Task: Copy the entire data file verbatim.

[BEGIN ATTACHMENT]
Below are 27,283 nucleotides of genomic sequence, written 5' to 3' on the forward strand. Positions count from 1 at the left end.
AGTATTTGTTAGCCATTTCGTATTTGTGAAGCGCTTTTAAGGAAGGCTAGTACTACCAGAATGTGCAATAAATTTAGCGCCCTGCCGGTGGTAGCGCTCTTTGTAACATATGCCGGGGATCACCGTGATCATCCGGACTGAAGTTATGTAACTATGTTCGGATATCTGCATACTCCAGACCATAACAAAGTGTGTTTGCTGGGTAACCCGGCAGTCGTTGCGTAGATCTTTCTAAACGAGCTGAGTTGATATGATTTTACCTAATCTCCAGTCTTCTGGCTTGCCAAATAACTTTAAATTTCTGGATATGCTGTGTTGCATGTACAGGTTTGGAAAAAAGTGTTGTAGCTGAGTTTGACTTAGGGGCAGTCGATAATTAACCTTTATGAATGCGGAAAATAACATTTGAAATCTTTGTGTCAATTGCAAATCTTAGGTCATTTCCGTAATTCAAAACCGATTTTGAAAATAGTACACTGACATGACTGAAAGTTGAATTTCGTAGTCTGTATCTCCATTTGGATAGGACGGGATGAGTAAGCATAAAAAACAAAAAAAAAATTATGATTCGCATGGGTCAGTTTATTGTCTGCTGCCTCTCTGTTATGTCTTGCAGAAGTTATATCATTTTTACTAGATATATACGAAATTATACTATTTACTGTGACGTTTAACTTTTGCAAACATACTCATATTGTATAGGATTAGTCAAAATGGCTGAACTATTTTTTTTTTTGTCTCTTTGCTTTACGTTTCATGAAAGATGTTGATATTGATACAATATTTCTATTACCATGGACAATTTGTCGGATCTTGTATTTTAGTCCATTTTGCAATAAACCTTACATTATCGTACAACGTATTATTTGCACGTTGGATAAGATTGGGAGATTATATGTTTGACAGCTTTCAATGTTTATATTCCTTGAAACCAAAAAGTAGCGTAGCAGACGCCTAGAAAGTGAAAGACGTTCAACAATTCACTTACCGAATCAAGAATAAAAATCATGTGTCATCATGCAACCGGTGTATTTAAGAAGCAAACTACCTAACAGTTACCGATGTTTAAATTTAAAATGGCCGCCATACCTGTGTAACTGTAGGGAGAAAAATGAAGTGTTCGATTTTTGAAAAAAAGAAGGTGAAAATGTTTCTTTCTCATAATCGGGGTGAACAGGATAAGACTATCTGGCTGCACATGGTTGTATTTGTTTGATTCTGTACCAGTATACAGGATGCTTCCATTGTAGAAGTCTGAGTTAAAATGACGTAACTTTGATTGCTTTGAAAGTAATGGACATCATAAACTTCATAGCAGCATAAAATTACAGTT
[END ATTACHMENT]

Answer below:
Below are 27,283 nucleotides of genomic sequence, written 5' to 3' on the forward strand. Positions count from 1 at the left end.
AGTATTTGTTAGCCATTTCGTATTTGTGAAGCGCTTTTAAGGAAGGCTAGTACTACCAGAATGTGCAATAAATTTAGCGCCCTGCCGGTGGTAGCGCTCTTTGTAACATATGCCGGGGATCACCGTGATCATCCGGACTGAAGTTATGTAACTATGTTCGGATATCTGCATACTCCAGACCATAACAAAGTGTGTTTGCTGGGTAACCCGGCAGTCGTTGCGTAGATCTTTCTAAACGAGCTGAGTTGATATGATTTTACCTAATCTCCAGTCTTCTGGCTTGCCAAATAACTTTAAATTTCTGGATATGCTGTGTTGCATGTACAGGTTTGGAAAAAAGTGTTGTAGCTGAGTTTGACTTAGGGGCAGTCGATAATTAACCTTTATGAATGCGGAAAATAACATTTGAAATCTTTGTGTCAATTGCAAATCTTAGGTCATTTCCGTAATTCAAAACCGATTTTGAAAATAGTACACTGACATGACTGAAAGTTGAATTTCGTAGTCTGTATCTCCATTTGGATAGGACGGGATGAGTAAGCATAAAAAACAAAAAAAAAATTATGATTCGCATGGGTCAGTTTATTGTCTGCTGCCTCTCTGTTATGTCTTGCAGAAGTTATATCATTTTTACTAGATATATACGAAATTATACTATTTACTGTGACGTTTAACTTTTGCAAACATACTCATATTGTATAGGATTAGTCAAAATGGCTGAACTATTTTTTTTTTTGTCTCTTTGCTTTACGTTTCATGAAAGATGTTGATATTGATACAATATTTCTATTACCATGGACAATTTGTCGGATCTTGTATTTTAGTCCATTTTGCAATAAACCTTACATTATCGTACAACGTATTATTTGCACGTTGGATAAGATTGGGAGATTATATGTTTGACAGCTTTCAATGTTTATATTCCTTGAAACCAAAAAGTAGCGTAGCAGACGCCTAGAAAGTGAAAGACGTTCAACAATTCACTTACCGAATCAAGAATAAAAATCATGTGTCATCATGCAACCGGTGTATTTAAGAAGCAAACTACCTAACAGTTACCGATGTTTAAATTTAAAATGGCCGCCATACCTGTGTAACTGTAGGGAGAAAAATGAAGTGTTCGATTTTTGAAAAAAAGAAGGTGAAAATGTTTCTTTCTCATAATCGGGGTGAACAGGATAAGACTATCTGGCTGCACATGGTTGTATTTGTTTGATTCTGTACCAGTATACAGGATGCTTCCATTGTAGAAGTCTGAGTTAAAATGACGTAACTTTGATTGCTTTGAAAGTAATGGACATCATAAACTTCATAGCAGCATAAAATTACAGTT